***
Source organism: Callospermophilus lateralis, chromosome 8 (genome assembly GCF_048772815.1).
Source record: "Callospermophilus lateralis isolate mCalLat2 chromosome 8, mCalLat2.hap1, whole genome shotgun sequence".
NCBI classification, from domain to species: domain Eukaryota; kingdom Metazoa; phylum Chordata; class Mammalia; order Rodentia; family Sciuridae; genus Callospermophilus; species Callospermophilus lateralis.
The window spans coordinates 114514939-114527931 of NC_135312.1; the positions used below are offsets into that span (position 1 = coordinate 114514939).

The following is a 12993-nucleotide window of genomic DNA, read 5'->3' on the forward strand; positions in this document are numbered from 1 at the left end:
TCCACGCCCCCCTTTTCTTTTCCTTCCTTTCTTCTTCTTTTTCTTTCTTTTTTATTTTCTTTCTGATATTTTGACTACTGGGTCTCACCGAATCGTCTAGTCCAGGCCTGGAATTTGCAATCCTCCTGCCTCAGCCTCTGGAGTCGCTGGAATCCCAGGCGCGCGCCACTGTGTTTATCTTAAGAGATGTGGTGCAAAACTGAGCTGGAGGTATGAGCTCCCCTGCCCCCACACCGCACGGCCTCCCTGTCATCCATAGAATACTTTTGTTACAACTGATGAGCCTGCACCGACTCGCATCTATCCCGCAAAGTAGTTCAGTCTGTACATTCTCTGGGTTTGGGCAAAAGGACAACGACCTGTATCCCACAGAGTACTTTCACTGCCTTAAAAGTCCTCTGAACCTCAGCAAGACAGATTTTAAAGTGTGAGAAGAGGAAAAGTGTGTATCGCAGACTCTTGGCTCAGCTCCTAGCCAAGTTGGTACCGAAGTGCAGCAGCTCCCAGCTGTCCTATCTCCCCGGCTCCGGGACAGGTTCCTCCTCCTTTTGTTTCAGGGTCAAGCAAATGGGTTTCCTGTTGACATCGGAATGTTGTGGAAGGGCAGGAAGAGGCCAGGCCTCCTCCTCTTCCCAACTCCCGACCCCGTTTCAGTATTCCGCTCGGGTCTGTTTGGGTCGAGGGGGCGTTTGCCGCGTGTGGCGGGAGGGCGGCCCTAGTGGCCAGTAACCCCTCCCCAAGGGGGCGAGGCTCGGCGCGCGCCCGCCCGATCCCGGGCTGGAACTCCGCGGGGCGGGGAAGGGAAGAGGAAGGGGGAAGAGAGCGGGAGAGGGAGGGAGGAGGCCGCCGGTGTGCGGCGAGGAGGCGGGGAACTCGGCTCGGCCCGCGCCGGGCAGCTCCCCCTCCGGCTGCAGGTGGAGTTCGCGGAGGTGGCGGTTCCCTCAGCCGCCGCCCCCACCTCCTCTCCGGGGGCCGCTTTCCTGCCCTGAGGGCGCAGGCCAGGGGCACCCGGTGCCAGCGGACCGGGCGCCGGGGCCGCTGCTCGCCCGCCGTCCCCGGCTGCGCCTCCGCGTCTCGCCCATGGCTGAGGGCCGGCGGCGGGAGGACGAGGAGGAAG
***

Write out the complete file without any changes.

Source organism: Callospermophilus lateralis, chromosome 8 (genome assembly GCF_048772815.1).
Source record: "Callospermophilus lateralis isolate mCalLat2 chromosome 8, mCalLat2.hap1, whole genome shotgun sequence".
NCBI classification, from domain to species: domain Eukaryota; kingdom Metazoa; phylum Chordata; class Mammalia; order Rodentia; family Sciuridae; genus Callospermophilus; species Callospermophilus lateralis.
The window spans coordinates 114514939-114527931 of NC_135312.1; the positions used below are offsets into that span (position 1 = coordinate 114514939).

The following is a 12993-nucleotide window of genomic DNA, read 5'->3' on the forward strand; positions in this document are numbered from 1 at the left end:
TCCACGCCCCCCTTTTCTTTTCCTTCCTTTCTTCTTCTTTTTCTTTCTTTTTTATTTTCTTTCTGATATTTTGACTACTGGGTCTCACCGAATCGTCTAGTCCAGGCCTGGAATTTGCAATCCTCCTGCCTCAGCCTCTGGAGTCGCTGGAATCCCAGGCGCGCGCCACTGTGTTTATCTTAAGAGATGTGGTGCAAAACTGAGCTGGAGGTATGAGCTCCCCTGCCCCCACACCGCACGGCCTCCCTGTCATCCATAGAATACTTTTGTTACAACTGATGAGCCTGCACCGACTCGCATCTATCCCGCAAAGTAGTTCAGTCTGTACATTCTCTGGGTTTGGGCAAAAGGACAACGACCTGTATCCCACAGAGTACTTTCACTGCCTTAAAAGTCCTCTGAACCTCAGCAAGACAGATTTTAAAGTGTGAGAAGAGGAAAAGTGTGTATCGCAGACTCTTGGCTCAGCTCCTAGCCAAGTTGGTACCGAAGTGCAGCAGCTCCCAGCTGTCCTATCTCCCCGGCTCCGGGACAGGTTCCTCCTCCTTTTGTTTCAGGGTCAAGCAAATGGGTTTCCTGTTGACATCGGAATGTTGTGGAAGGGCAGGAAGAGGCCAGGCCTCCTCCTCTTCCCAACTCCCGACCCCGTTTCAGTATTCCGCTCGGGTCTGTTTGGGTCGAGGGGGCGTTTGCCGCGTGTGGCGGGAGGGCGGCCCTAGTGGCCAGTAACCCCTCCCCAAGGGGGCGAGGCTCGGCGCGCGCCCGCCCGATCCCGGGCTGGAACTCCGCGGGGCGGGGAAGGGAAGAGGAAGGGGGAAGAGAGCGGGAGAGGGAGGGAGGAGGCCGCCGGTGTGCGGCGAGGAGGCGGGGAACTCGGCTCGGCCCGCGCCGGGCAGCTCCCCCTCCGGCTGCAGGTGGAGTTCGCGGAGGTGGCGGTTCCCTCAGCCGCCGCCCCCACCTCCTCTCCGGGGGCCGCTTTCCTGCCCTGAGGGCGCAGGCCAGGGGCACCCGGTGCCAGCGGACCGGGCGCCGGGGCCGCTGCTCGCCCGCCGTCCCCGGCTGCGCCTCCGCGTCTCGCCCATGGCTGAGGGCCGGCGGCGGGAGGACGAGGAGGAAG